Ah, this is an interesting part. According to the website, one of the best things about CrunchBang is that it isn’t brown. I’m sure that many would agree, but instead CrunchBang is pitch black. Now, black is popular among Openbox users, but I’ve never been a fan of it. As far as black themes go, these is one of the better ones, with a nice balance between grey, dark grey and black, and the dev has gone through the trouble of creating his own Openbox and GTK theme, which fit together beautifully. Still, when checkboxes consist of a black tick on a dark grey square, I can confidently say that sometimes you can have too much darkness on your desktop. The icon theme is Tango, which is okay, but not isn’t very inspired.
In other words, it looks good but I have trouble using it. No harm done, as looks are easily changed. I experimented with orange and blue desktops before, so this time I decided to go over the top and go red. I used Shiki-Wine as the GTK theme, gnome-wine for the icons and arc-wine as the background. Openbox didn’t have a theme that went with that so I created my own. This is the result:
Of course you could argue that I sissy-fied a perfectly manly desktop, but this is more to my tastes I still have to get a conky bar up there, and add the calendar I’m fond of, but that’s easily done.
When it comes to software selection, CrunchBang is a mix of lightweight and traditional applications. Part of LXDE is installed, most notably the file manager PCManFM, LXpanel and LXappearance, the theme and icon chooser. It also comes with a healthy dose of terminal applications, like rtorrent, irssi and naim, and uses Terminator for the terminal. OpenOffice isn’t installed, but Abiword and Gnumeric are. Claws is also an unusual choice for the email-client. The rest is pretty standard fare: Firefox, Rhythmbox, Deluge, The Gimp, Skype… The full application list can be found on the website, and it’s pretty obvious that omitting GNOME and OpenOffice left a lot of room for other great software.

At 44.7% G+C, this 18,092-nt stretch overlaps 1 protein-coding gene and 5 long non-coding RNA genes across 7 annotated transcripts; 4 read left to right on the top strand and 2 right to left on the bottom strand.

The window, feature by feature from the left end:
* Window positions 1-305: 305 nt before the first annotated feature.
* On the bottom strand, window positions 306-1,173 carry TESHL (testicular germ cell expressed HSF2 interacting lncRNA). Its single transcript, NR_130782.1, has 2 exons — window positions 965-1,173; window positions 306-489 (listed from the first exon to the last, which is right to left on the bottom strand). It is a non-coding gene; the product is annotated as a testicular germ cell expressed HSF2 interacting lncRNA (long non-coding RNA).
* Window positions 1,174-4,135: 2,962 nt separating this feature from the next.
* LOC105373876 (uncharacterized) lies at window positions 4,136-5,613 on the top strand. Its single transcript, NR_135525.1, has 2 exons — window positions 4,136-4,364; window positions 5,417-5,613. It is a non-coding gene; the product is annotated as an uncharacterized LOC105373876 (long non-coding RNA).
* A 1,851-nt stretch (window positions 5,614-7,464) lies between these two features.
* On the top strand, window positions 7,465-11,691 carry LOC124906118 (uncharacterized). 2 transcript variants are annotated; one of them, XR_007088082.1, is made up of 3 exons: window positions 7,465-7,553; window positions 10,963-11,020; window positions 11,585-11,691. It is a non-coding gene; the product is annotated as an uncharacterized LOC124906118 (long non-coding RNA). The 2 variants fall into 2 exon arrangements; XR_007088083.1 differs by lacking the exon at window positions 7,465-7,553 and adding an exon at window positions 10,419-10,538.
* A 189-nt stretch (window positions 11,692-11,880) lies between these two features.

As a result though, CrunchBang really can’t be called a “lightweight” distribution. It’ll run faster and use less resources than standard Ubuntu because it doesn’t have to run GNOME, but we’re not talking huge margins here.
Despite the use of Openbox and some lightweight alternatives to popular applications, CrunchBang isn’t a competitor for distributions like Puppy, DamnSmall or Slitaz. It’s not designed to be as small or run as fast as possible. I think that what Philip Newborough was trying to do here was simply create an Ubuntu that was more to his liking, sacrificing a bit of the ease of GNOME for the speed and versatility of Openbox, and including more of his favourite applications. When I look at the positive comments about CrunchBang I’ve been seeing everywhere, I can only conclude that he filled a real niche in the distribution list.
In my opinion, CrunchBang comes very close to my beloved Arch. It’s a very easy way to end up with a nice Openbox system, while retaining the easy install and hardware configuration of Ubuntu. The only major drawback I can see is that the current release is still based on Intrepid, which makes the software selection a bit outdated. Other than that, it’s simply one of the best distributions out there.